5 Important Health Benefits of Reading Books

4 min read
5 Important Health Benefits of Reading Books

Books are the things you read when you’re looking for an escape.

They take you to a place where you have never been and introduce you to people you will never meet, but perhaps would like to. They help you see the world through someone else’s eyes, bring characters to life and force you to feel real emotions.

Books are the things you read on the bus, the train, the plane, or in bed. They are suitable for the beach, on a boat and if you’re not prone to motion sickness or are driving, the car.

Everyone has read at least one book in their life, so you know the power they can have, both physically and emotionally. But not only that, reading has a number of proven scientific benefits, which we are going to share with you.

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You never know, reading this just might influence you to read more often!

1. Mental Stimulation

Just like puzzles and crosswords, studies have shown that reading can slow the progress of Alzheimer’s and Dementia, because it keeps your brain active and engaged.

Take riding a bike for instance, it requires your leg muscles to work and in turn keeps them strong and healthy. The same can be said for your brain. Just like any other muscle in the body, the brain requires exercise and reading, well, that’s exercise for your brain!

2. Stress Reduction

No matter how much stress you have in your life, losing yourself in a great book can make all those anxious feelings just disappear!

Reading for just six minutes can be enough to reduce stress levels by up to 88%, according to a study from a university in the US. Researchers found that reading works to slow down the heart rate and ease tension in the muscles. And it does this more effectively than other traditionally “relaxing” activities such as listening to music or having a cup of tea, perhaps even yoga!

“By losing yourself in a thoroughly engrossing book you can escape from the worries and stresses of the everyday world and spend a while exploring the domain of the author’s imagination,” says cognitive neuropsychologist Dr David Lewis, leading the survey.

“This is more than merely a distraction but an active engaging of the imagination as the words on the printed page stimulate your creativity and cause you to enter what is essentially an altered state of consciousness.”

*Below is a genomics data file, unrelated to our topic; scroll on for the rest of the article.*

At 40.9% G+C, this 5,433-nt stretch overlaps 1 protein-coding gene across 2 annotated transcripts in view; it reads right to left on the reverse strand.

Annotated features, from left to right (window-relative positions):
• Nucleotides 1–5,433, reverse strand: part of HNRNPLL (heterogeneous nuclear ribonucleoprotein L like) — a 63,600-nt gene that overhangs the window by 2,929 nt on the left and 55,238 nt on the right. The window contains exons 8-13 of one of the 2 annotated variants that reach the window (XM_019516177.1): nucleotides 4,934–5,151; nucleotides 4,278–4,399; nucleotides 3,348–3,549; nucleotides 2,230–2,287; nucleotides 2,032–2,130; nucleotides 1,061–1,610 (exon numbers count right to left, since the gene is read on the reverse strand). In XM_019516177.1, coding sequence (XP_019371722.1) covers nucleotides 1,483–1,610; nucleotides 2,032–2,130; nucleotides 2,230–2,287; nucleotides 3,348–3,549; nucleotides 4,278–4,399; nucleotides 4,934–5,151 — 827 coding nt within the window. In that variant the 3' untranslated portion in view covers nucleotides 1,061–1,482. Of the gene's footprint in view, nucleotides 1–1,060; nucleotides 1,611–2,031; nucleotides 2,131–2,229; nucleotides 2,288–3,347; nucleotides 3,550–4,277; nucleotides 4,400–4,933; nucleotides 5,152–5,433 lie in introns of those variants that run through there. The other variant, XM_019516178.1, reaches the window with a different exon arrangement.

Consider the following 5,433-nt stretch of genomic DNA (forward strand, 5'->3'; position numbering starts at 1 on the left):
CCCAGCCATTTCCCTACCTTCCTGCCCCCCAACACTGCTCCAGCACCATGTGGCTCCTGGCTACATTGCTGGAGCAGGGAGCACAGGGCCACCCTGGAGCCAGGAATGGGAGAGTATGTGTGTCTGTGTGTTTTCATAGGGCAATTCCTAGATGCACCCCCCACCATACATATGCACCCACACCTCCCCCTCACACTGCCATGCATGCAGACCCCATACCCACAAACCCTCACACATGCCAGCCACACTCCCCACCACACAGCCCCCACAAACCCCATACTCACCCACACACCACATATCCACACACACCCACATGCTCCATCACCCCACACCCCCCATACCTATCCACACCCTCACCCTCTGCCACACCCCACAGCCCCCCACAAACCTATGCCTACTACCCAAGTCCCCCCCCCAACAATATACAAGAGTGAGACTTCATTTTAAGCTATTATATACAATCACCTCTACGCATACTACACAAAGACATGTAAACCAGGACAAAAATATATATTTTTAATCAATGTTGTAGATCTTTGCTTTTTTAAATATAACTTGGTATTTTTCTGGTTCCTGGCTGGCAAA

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3. It refines brain function

Everything you read fills your head with new bits of information, and you never know when it might come in handy. The more knowledge you have, the better-equipped you are to tackle any challenge you’ll ever face.

A study published in a 2014 of the journal Brain Connectivity found that reading fiction improves the reader’s ability to put themselves in another person’s shoes and flex the imagination.

Scientists in the study found that reading novels caused changes in the left temporal cortex, an area of the brain associated with language comprehension and a phenomenon known as “embodied cognition”. This function allows neurons to trick the mind into thinking it’s doing something that it is not.

The researchers concluded from this that “the act of reading puts the reader in the body of the protagonist.” It’s likely that this expands a person’s emotional intelligence and ability to be compassionate.

4. Increases Vocabulary

For some people, spelling is not their strong point but often those people are not avid readers. It goes without science telling us so, that the more your read the more words you gain exposure to, therefore expanding your vocabulary!

Reading books can also be vital when learning new languages, about history or how people in other parts of the world speak. It’s also great for knowing the difference between the English language and how we write it in Australia compared to the US.

This in turn means you will gain better writing skills as a result of reading, as you gain exposure to published, well-written work.

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5. Memory

When you read a book, you have to remember an assortment of characters, their backgrounds, ambitions, history, and nuances, as well as the various arcs and sub-plots that weave their way through every story. That’s a fair bit to remember, but brains are marvellous things and can remember these things with relative ease.

Amazingly enough, every new memory you create forges new brain pathway and strengthens existing ones, which assists in short-term memory recall as well as stabilising moods.

All in all, reading is just about the more health beneficial pastime you can do. Perhaps even reading this has stimulated a few brain cells!

About Author

Kate Davies

Senior Journalist & Features Editor. As the modern-day media hunter-gatherer, Journalist Kate Davies is harnessing 10 years in the media to write...Read More engaging and empowering articles for Stay At Home Mum. Her years of experience working in the media both locally and nationally have given her a unique viewpoint and understanding of this dynamic industry. Hailing from a small town in Tasmania and spending many years travelling the world, Kate now calls the Sunshine Coast home alongside her husband and one-year-old son. Read Less

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